Cause and Effect in European Politics and Law

Bulgaria has the potential to become European leader in renewables

Adelina Marini, August 3, 2009

This is the opinion of the British deputy Head of Mission in Bulgaria Nick Leake. In an interview for euinside he said that no matter how incredible it might sound, in fact, Bulgaria is quite advanced in using energy from renewable sources. I we have also talked by the efforts of Britain, its position on the future new climate change agreement which is expected to be agreed in Copenhagen in December, as well as about whether the transition toward green economy is expensive and does it actually lead to job losses.

The first thing I asked him was why Britain is so active in the discussion about climate change, because the UK recently introduced its new Renewables Strategy an its position on the new global climate change agreement is one of the most public documents. According to Nick Leake, now is the time for action firstly because of the recession from which we can go out only by investing in new technologies and, secondly, because climate change affects all of us. He is an optimist that this time it is possible a good deal to be reached, unlike all previous attempts like to Kyoto protocol, although it might be a little stupid to expect that there won't be tough negotiations because everyone would want to protect his interests.

For example the UK is quite determined that the new emerging markets should do more to decrease carbon emissions. Is this fair given the fact that it was the industrialized countries that started all the problem? Nick Leake agrees but: "It is easiest to make the savings at the time that you're building a power station or a factory. It's much easier to incorporate the new technologies into something new than it is on to something that has already existed. It is certainly true that climate change represents a fundamental injustice because the majority of carbon that is in the environment was put there by industrialized nations, and yet countries in places like Africa will suffer more as a result of climate change and they will also have to play their role in reducing it. We certainly want to see a deal in Copenhagen that addresses that inequality and provides transfers so the carbon trade scheme will be part of that but it is correct that the developed countries will need to pay, but it is also correct that the developing countries actually offer fertile ground for the new technologies because there's a lot of new build going on there and the new technologies can be incorporated there so much more easily, so much more cheaply, so much more economically. And, of course, it doesn't matter to the atmosphere where the one ton of carbon comes from - whether it comes from Detroit or whether it comes from Lusaka it's still 1 tonne of carbon in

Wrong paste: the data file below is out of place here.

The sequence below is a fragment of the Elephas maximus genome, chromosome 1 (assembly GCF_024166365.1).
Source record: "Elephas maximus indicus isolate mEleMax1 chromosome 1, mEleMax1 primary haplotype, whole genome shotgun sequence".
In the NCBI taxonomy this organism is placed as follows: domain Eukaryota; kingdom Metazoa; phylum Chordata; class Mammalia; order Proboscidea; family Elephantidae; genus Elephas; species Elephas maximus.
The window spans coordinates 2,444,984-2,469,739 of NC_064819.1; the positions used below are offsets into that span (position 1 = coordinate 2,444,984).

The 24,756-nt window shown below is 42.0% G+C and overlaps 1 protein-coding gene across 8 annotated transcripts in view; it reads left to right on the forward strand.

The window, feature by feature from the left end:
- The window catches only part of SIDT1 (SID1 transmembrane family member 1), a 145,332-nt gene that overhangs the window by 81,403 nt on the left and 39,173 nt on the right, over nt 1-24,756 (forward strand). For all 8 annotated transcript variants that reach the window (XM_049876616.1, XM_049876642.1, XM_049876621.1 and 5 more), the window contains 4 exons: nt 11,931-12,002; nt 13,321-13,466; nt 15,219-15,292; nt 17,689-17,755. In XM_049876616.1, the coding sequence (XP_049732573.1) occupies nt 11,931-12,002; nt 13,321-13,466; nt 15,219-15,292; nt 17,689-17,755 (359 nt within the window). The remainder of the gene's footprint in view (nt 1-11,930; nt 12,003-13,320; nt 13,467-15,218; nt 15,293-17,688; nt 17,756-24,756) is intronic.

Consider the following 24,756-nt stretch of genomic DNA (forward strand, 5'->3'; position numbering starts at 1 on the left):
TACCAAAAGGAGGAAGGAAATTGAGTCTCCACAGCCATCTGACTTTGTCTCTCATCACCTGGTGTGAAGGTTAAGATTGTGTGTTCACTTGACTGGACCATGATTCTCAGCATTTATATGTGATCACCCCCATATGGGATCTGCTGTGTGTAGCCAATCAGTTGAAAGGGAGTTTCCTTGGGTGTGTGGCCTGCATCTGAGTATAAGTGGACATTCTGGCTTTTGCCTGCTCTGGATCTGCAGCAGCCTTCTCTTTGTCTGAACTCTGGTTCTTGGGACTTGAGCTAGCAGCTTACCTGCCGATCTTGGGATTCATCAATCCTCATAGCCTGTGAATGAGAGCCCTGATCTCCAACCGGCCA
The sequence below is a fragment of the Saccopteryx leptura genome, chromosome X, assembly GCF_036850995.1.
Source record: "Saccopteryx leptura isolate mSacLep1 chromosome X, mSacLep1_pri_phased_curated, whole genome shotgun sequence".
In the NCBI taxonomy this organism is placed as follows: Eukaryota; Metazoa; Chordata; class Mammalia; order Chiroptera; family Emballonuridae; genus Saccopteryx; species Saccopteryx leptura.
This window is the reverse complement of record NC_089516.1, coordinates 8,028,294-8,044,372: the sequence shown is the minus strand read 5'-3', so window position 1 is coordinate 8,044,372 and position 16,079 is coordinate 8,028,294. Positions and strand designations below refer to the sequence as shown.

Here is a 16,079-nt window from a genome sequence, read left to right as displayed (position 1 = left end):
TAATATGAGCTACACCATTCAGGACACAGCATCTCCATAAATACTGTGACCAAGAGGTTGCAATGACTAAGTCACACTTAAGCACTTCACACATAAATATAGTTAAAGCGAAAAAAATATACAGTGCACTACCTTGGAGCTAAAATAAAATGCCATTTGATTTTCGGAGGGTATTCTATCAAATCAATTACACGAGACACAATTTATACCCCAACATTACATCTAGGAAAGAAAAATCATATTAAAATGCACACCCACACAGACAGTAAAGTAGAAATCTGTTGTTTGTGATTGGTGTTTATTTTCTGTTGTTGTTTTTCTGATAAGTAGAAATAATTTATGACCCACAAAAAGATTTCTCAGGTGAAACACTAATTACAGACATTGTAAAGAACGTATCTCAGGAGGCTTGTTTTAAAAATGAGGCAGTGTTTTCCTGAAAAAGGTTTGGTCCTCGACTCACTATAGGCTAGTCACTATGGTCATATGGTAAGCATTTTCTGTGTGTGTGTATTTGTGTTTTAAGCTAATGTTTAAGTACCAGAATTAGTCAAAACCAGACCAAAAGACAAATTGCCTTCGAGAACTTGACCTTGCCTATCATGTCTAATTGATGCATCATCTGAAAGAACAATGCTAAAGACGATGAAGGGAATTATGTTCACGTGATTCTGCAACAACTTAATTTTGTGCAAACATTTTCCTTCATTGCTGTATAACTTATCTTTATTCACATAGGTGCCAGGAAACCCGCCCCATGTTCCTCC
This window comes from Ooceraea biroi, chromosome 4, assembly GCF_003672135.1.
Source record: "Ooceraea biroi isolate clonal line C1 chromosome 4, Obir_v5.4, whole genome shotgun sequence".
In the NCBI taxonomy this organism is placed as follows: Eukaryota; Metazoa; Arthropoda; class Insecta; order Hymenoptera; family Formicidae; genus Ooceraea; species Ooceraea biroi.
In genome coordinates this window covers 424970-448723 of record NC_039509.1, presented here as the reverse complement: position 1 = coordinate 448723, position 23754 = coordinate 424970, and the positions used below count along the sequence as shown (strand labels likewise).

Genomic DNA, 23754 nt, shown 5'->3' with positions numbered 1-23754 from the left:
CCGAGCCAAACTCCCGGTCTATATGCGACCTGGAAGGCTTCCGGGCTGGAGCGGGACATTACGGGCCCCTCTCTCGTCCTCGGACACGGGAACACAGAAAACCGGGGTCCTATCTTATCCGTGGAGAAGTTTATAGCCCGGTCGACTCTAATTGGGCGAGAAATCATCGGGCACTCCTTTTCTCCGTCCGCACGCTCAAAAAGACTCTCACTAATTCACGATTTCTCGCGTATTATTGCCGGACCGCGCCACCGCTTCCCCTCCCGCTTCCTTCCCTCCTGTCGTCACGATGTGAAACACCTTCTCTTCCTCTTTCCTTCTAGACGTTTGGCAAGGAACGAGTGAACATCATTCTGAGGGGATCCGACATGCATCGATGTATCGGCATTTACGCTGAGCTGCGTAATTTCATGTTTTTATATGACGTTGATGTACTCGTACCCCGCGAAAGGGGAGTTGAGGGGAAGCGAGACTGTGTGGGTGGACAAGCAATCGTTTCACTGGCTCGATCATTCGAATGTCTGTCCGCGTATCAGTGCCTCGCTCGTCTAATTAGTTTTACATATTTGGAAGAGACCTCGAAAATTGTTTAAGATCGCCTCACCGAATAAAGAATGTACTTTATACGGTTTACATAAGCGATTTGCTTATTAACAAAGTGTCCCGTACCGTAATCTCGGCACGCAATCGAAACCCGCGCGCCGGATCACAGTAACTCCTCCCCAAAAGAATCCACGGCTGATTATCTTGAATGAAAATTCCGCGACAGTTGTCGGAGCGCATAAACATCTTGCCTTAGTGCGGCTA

the atmosphere

And when we talk about which country is doing what to decrease carbon emissions, I asked Mr. Leake since when does the UK have a designated minister, responsible not only for energy but also for climate (a position that already exists in Denmark). He said that the unification happened when Gordon Brown became prime minister (27.06.2007). I was curious whether the idea was to improve coordination. It turned out not only this. "The development of the position over time certainly is to improve coordination and it's also to make sure that the government brings both the economic experts and the energy experts, environmental experts together to work in the same direction. We in the foreign ministry play our role as well in terms of negotiations with European partners and also other countries. But I think the change of name is designed more to send clear messages about the importance that the government and Britain attach to the issue."